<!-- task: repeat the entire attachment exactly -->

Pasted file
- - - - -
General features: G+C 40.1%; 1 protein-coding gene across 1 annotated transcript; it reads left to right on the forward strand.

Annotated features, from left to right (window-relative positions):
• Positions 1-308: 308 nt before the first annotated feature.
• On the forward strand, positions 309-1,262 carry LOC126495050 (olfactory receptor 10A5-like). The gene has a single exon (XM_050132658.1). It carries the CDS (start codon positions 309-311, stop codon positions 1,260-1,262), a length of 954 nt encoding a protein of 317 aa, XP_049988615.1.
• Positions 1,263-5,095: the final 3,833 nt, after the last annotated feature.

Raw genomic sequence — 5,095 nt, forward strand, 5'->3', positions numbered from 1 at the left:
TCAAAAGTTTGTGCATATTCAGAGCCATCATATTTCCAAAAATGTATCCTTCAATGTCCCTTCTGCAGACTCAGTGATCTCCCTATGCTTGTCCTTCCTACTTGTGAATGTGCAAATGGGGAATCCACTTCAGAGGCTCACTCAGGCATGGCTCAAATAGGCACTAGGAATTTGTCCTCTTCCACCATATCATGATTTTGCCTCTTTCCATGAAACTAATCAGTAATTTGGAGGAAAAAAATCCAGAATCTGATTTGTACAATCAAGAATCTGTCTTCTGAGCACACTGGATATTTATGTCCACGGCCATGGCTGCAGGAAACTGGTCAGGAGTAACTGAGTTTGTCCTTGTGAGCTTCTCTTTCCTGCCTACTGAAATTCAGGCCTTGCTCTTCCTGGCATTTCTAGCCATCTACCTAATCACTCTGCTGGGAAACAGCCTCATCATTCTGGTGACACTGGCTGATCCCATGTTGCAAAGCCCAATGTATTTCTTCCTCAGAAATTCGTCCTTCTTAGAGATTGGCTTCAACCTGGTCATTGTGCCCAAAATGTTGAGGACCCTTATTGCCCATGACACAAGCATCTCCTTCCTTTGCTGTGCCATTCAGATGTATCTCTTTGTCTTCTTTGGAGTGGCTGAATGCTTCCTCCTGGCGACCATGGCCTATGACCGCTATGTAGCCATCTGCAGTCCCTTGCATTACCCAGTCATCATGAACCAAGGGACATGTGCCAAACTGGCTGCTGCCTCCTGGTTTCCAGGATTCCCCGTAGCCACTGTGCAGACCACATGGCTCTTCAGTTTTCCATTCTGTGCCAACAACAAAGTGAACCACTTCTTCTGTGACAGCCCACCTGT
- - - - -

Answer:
General features: G+C 40.1%; 1 protein-coding gene across 1 annotated transcript; it reads left to right on the forward strand.

Annotated features, from left to right (window-relative positions):
• Positions 1-308: 308 nt before the first annotated feature.
• On the forward strand, positions 309-1,262 carry LOC126495050 (olfactory receptor 10A5-like). The gene has a single exon (XM_050132658.1). It carries the CDS (start codon positions 309-311, stop codon positions 1,260-1,262), a length of 954 nt encoding a protein of 317 aa, XP_049988615.1.
• Positions 1,263-5,095: the final 3,833 nt, after the last annotated feature.

Raw genomic sequence — 5,095 nt, forward strand, 5'->3', positions numbered from 1 at the left:
TCAAAAGTTTGTGCATATTCAGAGCCATCATATTTCCAAAAATGTATCCTTCAATGTCCCTTCTGCAGACTCAGTGATCTCCCTATGCTTGTCCTTCCTACTTGTGAATGTGCAAATGGGGAATCCACTTCAGAGGCTCACTCAGGCATGGCTCAAATAGGCACTAGGAATTTGTCCTCTTCCACCATATCATGATTTTGCCTCTTTCCATGAAACTAATCAGTAATTTGGAGGAAAAAAATCCAGAATCTGATTTGTACAATCAAGAATCTGTCTTCTGAGCACACTGGATATTTATGTCCACGGCCATGGCTGCAGGAAACTGGTCAGGAGTAACTGAGTTTGTCCTTGTGAGCTTCTCTTTCCTGCCTACTGAAATTCAGGCCTTGCTCTTCCTGGCATTTCTAGCCATCTACCTAATCACTCTGCTGGGAAACAGCCTCATCATTCTGGTGACACTGGCTGATCCCATGTTGCAAAGCCCAATGTATTTCTTCCTCAGAAATTCGTCCTTCTTAGAGATTGGCTTCAACCTGGTCATTGTGCCCAAAATGTTGAGGACCCTTATTGCCCATGACACAAGCATCTCCTTCCTTTGCTGTGCCATTCAGATGTATCTCTTTGTCTTCTTTGGAGTGGCTGAATGCTTCCTCCTGGCGACCATGGCCTATGACCGCTATGTAGCCATCTGCAGTCCCTTGCATTACCCAGTCATCATGAACCAAGGGACATGTGCCAAACTGGCTGCTGCCTCCTGGTTTCCAGGATTCCCCGTAGCCACTGTGCAGACCACATGGCTCTTCAGTTTTCCATTCTGTGCCAACAACAAAGTGAACCACTTCTTCTGTGACAGCCCACCTGT